More On Monte Carlo 1904


French Auto-Boat Races
by E. W. Graef

The Monaco Exposition and Power-boat races in France were very successful, as about 75 per cent of the subscribers entered, and over 60 boats entered the races, and the management were highly pleased at the popular way the races were attended, giving them encouragement for future events. There was some disappointment among the yachtsmen at the speed results, in that the engine and boatbuilders expected much greater speed before the boats were tried, as they were very highly powered, and many people not familiar with the resistance of the water at such high speed expected similar speed to that by automobiles on land.

The boats were classified as racers and cruisers, the racers going twelve times around a hexagon course buoyed off the Bay of Monaco, being 150 kilometers in all, and the cruisers were sent over a course from Monte Carlo to Antibes and return, being a distance of about 60 kilometers.

The first race started at 8:30 a.m., April 5th, and proved to be a perfect day with no wind or sea.

First series, racers less than eight meters long: Peugeot I, Princesse Elizabeth, Titan II, La Rapee II, La Rapee III, Allo VII, Le Perrot-Duval.

First series, cruisers less than 6 m. 50 c.m. long: New York, Allo I, Allo VI, Marguerite, Loodit, Le Dauphine.

Results

Racers

 

H

M

S.

La Rapee III 4 33 22 1/5
Princesse Elizabeth 5 18 40
La Rapee II 6   03 08

Peugeot I, Titan II, Allo VII and Perrot-Duval did not finish

 

Cruisers:

Marguerite 3 22 23
Loodit 3 22 23 2/5
Allo I 4 59 39 2/5
La Dauphine 4 59 47 2/5
New York 5 00 00

Allo VI did not finish

The Rapee III was designed by M. Tellier Sons, and has a 50 h.p. Panhard & Levassor motor, 900 revolutions per minute. The Titan II and the Princesse Elizabeth were designed by M. Tellier Sons, each having a 50 h.p. Delahaye motor, making 1,400 revolutions per minute.

The Rapee II has a 35 h.p.; the Peugeot has a 45 h.p.; the Perrot-Duval has a 50 h.p.

Second race, April 6th. Second series, cruisers and racers. Course for the racers was 16 times around the hexagon course, or 200 kilometers, and the course for cruisers was from Monaco to Niece, to Antibes, to Niece. to Menton. and back to Monaco.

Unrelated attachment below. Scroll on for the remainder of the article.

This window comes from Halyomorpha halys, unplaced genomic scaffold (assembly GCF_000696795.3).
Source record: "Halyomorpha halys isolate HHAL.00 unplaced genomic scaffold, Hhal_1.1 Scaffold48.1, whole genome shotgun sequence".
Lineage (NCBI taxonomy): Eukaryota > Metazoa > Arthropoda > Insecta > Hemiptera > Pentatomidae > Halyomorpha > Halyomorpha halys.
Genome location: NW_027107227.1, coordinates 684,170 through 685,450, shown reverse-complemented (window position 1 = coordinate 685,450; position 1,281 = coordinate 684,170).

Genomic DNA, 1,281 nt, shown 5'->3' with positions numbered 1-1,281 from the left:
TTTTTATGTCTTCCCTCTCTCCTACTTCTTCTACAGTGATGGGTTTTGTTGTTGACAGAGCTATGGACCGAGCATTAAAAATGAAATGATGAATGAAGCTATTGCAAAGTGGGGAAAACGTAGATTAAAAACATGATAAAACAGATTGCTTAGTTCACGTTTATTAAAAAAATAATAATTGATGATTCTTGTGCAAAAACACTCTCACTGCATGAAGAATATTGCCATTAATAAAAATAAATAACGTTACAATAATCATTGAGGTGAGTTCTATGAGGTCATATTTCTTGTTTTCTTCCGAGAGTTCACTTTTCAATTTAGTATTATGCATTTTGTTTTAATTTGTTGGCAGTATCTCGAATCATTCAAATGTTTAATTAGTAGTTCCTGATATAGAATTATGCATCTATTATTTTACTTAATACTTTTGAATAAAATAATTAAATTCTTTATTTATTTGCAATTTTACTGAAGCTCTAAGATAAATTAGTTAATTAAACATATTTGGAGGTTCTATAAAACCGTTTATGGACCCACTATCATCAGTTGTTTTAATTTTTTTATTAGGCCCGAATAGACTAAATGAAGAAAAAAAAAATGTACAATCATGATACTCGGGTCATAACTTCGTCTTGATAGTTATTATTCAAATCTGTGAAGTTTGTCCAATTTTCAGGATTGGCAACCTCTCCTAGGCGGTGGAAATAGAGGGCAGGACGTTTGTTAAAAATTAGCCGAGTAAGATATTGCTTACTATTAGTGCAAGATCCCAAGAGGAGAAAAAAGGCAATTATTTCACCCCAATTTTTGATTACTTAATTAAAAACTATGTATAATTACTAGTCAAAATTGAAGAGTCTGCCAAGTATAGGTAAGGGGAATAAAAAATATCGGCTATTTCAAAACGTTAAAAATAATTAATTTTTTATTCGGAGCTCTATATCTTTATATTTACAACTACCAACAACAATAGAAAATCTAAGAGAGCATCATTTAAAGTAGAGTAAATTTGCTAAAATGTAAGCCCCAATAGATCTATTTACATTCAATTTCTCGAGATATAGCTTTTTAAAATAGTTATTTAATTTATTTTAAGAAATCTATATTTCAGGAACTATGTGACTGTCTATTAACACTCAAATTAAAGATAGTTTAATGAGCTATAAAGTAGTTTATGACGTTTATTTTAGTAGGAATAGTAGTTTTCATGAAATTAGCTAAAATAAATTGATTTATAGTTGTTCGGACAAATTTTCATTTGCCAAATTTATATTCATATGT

The racers that entered were Mercedes III, Mercedes II, Napier-Minor and Trefle-a-Quatre; and the cruisers were F. Peugeot II, Peugeot III, Le Nogentais, Arion II, Titan III, Girondin, Allo III, Herand, Moustique and Consul.

Results

Racers:

 

H.

M.

S.

Trefle-a-Quatre

5

16

15 3/5

Mercedes

6

39

27 1/5

The other two boats did not finish

Results

Cruisers

Peugeot III

3

55

16

Titan III

4

04

41 2/5

Arion II

4

11

54 1/5

Consul

4

14

14

Peugeot

4

14

20

Herand

4

19

18

Allo III

5

23

43 1/5

There were only two boats to enter on April 7th, one a cruiser Rotceh, which ran over the course of 125 kilometers as follows: 6 hours, 33 minutes and 26 seconds: and the other a fishing boat named Dalifol, which was sent over a 30-kilometer course in 5 hours and 50 minutes

The fourth day, April 8th, was for racers and cruisers of the third class, and the racers were sent over the hexagon course, going 175 kilometers, and the cruisers going 100 kilometers. The sport was marred by an accident to the Parisienne, which took fire, totally destroying the hull and badly burning some of the crew. The fire was caused by a leaky tank.

The racers were as follows: Napier, Pi-ouit IV, Dubonnet, Lutece, Amelie-Ancel, Parisienne, Femina, and Cote d'Azur. Only two finished in this race as follows:

 

H.

M.

S.

Lutece

5

06

09

Dubonnet

5

36

43

The Dubonnet has one 60 h.p. and two 40 h.p. motors in her. Pi-ouit IV has two 80 h.p. motors.

The time for the cruisers over the course was as follows:

 

 

H.

M.

S.

Vas-y

4

25

18

France

5

23

29

Usona II

5

23

54

Suzy

5

48

58

The Vas-y has a 50 h.p. motor, and the Usona II a Lozier 20 h.p. motor.

The last four racing days were given over to handicap and record races and a cup given by the Prince of Monaco, but as we have no reliable information as to the time of these races we do not publish them.

(Transcribed from The Rudder, July, 1904, pp. 416-417. )

{Apparently Mr. Graef was not a French scholar, transposing "Niece" for "Nice." - GWC}

[Thanks to Greg Calkins for help in preparing this page]


Hydroplane History Home Page
This page was last revised Thursday, April 01, 2010.
Your comments and suggestions are appreciated. Email us at wildturnip@gmail.com
Leslie Field, 1999